Old Pilot’s Camper Journal Day 2

Tranquility base.

Jim arrived at the campground in his Tundra truck on Monday, the day before the show is scheduled to begin. He missed the camper’s registration entrance on Drane Field Road and had to circle to land. We quickly set up his large dome tent. All of us old guys have huge tents for just one occupant. We bring cots, queen size blow up mattresses and camp chairs so that we can put our shoes on in the morning without assuming undignified positions. Our enclave is now complete; three tents, three old pilots and two trucks.

Just because the show is not officially open does not mean there is nothing to see. Man and materials flow into the site at an astounding rate. Except for the lemonade stands, it could be a dead ringer for invasion logistics. Men waving and whistling at trucks backing up to disgorge their cargo and then drive off for more.

Jim and I walk around the classic aircraft and end up in Paradise City, checking out the oldest and the slowest along with the latest and the greatest. I got a text from Forrest. He was lost and could not find our campsite. We found him forlornly sitting on a picnic table bench at the corn roast site. Sufficiently reoriented, we found our tents and tied an orange cargo strap around the nearest oak tree, a blaze for our tranquility base.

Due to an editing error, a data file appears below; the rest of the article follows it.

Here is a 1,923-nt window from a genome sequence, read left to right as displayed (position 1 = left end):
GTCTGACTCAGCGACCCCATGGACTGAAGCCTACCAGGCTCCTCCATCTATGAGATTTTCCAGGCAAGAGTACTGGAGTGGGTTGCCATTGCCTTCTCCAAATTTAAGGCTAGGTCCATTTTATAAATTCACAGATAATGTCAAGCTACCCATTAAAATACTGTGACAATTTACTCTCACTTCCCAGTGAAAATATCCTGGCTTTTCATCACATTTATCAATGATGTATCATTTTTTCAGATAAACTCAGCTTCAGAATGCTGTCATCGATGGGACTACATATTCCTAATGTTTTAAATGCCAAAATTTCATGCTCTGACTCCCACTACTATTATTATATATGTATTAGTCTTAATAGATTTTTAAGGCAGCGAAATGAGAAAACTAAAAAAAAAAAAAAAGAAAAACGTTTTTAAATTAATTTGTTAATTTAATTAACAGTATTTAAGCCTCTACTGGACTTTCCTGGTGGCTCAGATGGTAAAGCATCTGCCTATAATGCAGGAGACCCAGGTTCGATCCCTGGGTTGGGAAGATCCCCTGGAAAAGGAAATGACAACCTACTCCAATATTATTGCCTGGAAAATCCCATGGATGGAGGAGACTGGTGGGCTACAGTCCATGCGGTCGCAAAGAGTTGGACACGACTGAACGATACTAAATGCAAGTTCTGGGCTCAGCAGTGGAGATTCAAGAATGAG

The orange blaze for the directionally challenged: you are here.

Later in the afternoon we linked up with Peter, resting comfortably in the master stateroom/suite in his aircraft carrier, CVN-83. He reported that his back went out while walking into the show and that he had to R&R to regain mobility. Thankfully, he had recovered enough to go to dinner with us. We all piled into the Ridgeline and took a tour through Lakeland. The first half of the tour was intentional, visiting the old Florida downtown area. The second half was unintentional, me getting lost trying to find a popular BBQ/Steak joint on Florida Avenue. We finally settled on Longhorn and had a great dinner, along with a discussion of our first cars and/or motorcycles.

As I settled into my sleeping bag, I worried about the speed on our collective fastballs. At some point during the day, all of us had become either lost and disoriented or injured. Sheesh. I didn’t worry long, as the sleeping bag felt good in the cool damp air.


  1. Leaving the sleeping bag rolled up. It is warm across the little pond from your camp. Sun n fun has free WiFi to read your posts 😎


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